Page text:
[OpenAFS] What filesystem?

Christopher D. Clausen cclausen@acm.org
Mon, 6 Mar 2006 09:17:23 -0600

Rodney M Dyer <rmdyer@uncc.edu> wrote:
> At 11:45 AM 3/4/2006, Christopher D. Clausen wrote:
>> Actually, that is pretty much all it is.  Its a namespace for CIFS
>> shares.  The replicas work with the File Replication Service (frs)
>> and can operate even without a domain controller, although most
>> places will want the data hosted in active directory.  The file
>> replication can be more advanced than one to many replication. Active 
>> Directory has a concept of "sites" and this can be utilized
>> to save data transmission time over WAN links between branch
>> offices.  Group Policy can be used to point different sets of
>> machines at different servers by default, failing over to other
>> sites when needed.
> And for these reasons you can forget common name space ACLs, groups,
> and such unless you have a single AD where all your shares are from
> AD domain member servers and you are a member of the domain.  And
> since it is CIFS based, there's no concept of a local cache to reduce
> network traffic.  As well the Dfs root node must be authenticated to,
> meaning clients at home (or remote on the Internet) must be members
> of the AD domain that the root node belongs to.  And btw, who in
> their right mind would share out CIFS over the Internet these days? A 
> strict comparison of AFS to Dfs would look something like...

Well, at UIUC we have a common campus-wide domain so its a FEATURE that 
all shares are under it.  Seamless Kerberos logons between disparately 
managed file servers.  I don't think its possible to delegate control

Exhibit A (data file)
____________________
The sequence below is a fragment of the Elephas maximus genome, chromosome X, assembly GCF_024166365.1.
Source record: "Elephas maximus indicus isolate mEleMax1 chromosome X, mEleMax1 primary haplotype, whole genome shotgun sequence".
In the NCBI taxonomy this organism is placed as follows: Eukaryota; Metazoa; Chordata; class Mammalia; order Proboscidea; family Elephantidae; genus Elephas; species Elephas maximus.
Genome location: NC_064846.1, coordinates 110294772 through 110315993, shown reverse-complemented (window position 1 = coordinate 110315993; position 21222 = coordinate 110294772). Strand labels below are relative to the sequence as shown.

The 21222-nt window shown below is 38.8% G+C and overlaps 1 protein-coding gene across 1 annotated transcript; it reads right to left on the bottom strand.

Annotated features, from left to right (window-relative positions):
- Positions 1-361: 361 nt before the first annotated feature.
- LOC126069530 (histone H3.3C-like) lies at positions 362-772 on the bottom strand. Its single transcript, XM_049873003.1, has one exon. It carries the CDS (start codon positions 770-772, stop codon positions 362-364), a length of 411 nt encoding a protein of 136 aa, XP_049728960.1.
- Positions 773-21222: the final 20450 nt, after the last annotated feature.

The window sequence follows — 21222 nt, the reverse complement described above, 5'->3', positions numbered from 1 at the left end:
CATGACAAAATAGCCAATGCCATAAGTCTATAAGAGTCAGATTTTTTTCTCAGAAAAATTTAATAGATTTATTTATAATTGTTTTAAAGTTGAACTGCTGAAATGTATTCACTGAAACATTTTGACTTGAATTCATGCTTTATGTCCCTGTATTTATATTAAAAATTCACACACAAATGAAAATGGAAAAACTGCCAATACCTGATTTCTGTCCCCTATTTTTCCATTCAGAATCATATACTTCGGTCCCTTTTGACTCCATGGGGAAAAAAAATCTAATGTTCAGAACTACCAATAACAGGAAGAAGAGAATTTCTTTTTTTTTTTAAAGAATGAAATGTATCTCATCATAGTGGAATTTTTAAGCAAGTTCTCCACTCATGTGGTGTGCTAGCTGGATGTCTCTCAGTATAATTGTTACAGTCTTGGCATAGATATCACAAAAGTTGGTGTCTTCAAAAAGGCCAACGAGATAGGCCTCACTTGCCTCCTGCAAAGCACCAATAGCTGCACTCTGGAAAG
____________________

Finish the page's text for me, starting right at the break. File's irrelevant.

like that with AFS.

I'm going to have to disagree with your statement of caching as well, 
unless I totally misunderstand how offline files work.  And, that is in 
fact another feature, offline access to remote files.  (AFS sort of has 
this on Windows, but only on Windows and using the same methods.)

As to sharing CIFS over the Internet, I certainly would do so but 
unfortunately the matter has been decided and the campus firewall blocks 
MS RPC and CIFS traffic.  However, the common refrain I keep hearing is 
"use the VPN client" to gain access to campus resources.  I am not 
really a fan of the Cisco VPN that UIUC offers, but there is nothing 
preventing me from running my own "Routing and Remote Access" server 
allowing access with the much friendlier native Windows client.  (One 
could argue that VPNed access provides a higher level of encryption than 
AFS does, although one can also use the VPN with AFS.)

> AFS:  Yes, Yes, Yes, Yes, Yes, Yes
> Dfs:  No, No, Sometimes, Maybe, Unsure, Not documented, etc. etc...

Again, depends on your needs.  After working with NTFS ACLs I find AFS 
ones limiting.  There appears to be no way to allow one to create mount 
points and not change ACLs.  Why is that?  There isn't a easy way to 
have shared scratch space, preventing others from nuking not their own 
files.  There is no way to grant access to directory and NOT have that 
same access get inherited to newly created sub-directories.

Not needed to setup the equivalent of PTS is a feature IMHO as well. 
Why do I need an account to the filesystem?  Or for that matter, a 
token.  Not needed to have end-users worry about tokens can be a 
feature.  (Not being able to deny access to the filesystem by unloging 
is a non-feature.)

I'm going to have to say that AFS has some strange "undocumented 
features" as well.  Like how the owner of the root of a volume gets 
extra rights...  And the system:ptsviewers group... and the refresh time 
on IP-based ACLs...  (I could have missed all this in the pages of